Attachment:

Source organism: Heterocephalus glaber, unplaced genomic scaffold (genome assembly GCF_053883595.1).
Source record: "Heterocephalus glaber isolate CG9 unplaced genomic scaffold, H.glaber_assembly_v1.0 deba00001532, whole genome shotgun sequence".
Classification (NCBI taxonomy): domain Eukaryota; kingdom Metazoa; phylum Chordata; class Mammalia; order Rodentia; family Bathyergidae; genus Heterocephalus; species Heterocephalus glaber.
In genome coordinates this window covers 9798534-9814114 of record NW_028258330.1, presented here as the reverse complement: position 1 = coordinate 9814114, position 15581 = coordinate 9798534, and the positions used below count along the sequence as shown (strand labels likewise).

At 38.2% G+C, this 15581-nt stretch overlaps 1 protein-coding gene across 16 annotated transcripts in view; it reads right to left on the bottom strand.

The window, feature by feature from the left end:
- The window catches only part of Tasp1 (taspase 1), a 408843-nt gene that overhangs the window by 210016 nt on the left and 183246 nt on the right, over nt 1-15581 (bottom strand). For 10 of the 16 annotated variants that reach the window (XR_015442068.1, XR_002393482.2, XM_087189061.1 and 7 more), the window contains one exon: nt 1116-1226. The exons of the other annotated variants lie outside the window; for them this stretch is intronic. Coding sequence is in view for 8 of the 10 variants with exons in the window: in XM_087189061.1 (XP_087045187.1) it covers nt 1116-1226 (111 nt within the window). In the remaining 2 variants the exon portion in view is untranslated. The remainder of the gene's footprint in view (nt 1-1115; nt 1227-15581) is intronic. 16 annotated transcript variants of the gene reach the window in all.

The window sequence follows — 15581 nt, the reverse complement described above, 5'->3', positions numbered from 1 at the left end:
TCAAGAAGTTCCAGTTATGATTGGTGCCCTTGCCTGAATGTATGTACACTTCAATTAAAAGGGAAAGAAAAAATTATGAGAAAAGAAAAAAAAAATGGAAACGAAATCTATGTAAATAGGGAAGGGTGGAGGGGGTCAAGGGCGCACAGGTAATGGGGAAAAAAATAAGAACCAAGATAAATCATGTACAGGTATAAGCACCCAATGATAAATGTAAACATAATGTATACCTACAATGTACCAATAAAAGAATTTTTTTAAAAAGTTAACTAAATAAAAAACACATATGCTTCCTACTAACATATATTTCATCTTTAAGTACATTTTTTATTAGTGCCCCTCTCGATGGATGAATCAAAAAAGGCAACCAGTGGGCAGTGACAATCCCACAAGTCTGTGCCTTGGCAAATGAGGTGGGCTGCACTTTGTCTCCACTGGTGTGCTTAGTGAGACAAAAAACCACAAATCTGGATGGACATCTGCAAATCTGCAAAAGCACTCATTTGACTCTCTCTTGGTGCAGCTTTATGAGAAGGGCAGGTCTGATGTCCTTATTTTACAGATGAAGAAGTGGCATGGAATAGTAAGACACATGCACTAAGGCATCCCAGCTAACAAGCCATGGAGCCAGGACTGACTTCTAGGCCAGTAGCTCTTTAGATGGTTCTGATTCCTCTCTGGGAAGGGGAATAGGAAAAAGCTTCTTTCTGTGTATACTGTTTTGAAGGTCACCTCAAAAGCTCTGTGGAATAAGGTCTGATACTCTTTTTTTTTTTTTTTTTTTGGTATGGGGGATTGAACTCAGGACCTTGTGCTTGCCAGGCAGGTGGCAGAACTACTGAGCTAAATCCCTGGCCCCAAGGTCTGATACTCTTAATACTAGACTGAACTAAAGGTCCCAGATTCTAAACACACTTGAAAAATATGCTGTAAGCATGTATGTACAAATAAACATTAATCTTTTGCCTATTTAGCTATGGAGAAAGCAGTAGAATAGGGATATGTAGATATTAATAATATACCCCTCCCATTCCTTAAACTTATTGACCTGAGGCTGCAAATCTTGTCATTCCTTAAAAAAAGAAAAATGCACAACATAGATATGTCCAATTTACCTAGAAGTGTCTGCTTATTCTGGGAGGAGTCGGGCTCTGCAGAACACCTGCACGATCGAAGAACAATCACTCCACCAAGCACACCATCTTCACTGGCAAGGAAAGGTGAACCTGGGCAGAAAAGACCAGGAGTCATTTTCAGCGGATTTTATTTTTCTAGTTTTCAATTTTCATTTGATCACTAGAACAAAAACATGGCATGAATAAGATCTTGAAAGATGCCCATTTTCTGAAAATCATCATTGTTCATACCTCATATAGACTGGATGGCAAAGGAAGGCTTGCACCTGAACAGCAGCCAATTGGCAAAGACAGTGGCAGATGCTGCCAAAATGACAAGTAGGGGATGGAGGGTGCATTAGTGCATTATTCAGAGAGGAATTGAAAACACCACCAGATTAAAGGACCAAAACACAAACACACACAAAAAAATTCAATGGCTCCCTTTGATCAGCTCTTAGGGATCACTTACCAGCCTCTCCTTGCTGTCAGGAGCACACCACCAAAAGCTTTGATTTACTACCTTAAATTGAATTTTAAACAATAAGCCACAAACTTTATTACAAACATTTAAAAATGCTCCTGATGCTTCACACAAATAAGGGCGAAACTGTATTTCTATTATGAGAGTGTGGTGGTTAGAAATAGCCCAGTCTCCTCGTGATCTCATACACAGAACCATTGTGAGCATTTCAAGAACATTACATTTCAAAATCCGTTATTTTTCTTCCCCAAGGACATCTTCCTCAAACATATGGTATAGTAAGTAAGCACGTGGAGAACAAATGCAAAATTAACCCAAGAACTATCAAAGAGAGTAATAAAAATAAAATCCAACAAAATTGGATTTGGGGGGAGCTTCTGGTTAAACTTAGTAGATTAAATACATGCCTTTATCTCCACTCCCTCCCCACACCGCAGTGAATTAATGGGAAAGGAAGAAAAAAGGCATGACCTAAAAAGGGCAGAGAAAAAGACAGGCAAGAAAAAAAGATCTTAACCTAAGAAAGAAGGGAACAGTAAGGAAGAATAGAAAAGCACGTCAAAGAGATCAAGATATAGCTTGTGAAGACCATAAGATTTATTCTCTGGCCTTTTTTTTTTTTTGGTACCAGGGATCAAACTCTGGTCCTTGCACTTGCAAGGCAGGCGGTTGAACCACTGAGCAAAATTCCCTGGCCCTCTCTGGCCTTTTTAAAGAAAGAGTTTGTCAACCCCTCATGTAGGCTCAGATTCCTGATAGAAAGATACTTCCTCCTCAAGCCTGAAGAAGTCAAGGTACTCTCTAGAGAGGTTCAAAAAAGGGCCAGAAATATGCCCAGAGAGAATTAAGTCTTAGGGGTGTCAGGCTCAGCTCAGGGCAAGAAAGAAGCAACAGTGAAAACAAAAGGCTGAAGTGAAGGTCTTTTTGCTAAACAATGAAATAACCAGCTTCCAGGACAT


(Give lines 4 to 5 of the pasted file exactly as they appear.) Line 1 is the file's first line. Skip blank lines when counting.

In genome coordinates this window covers 9798534-9814114 of record NW_028258330.1, presented here as the reverse complement: position 1 = coordinate 9814114, position 15581 = coordinate 9798534, and the positions used below count along the sequence as shown (strand labels likewise).

At 38.2% G+C, this 15581-nt stretch overlaps 1 protein-coding gene across 16 annotated transcripts in view; it reads right to left on the bottom strand.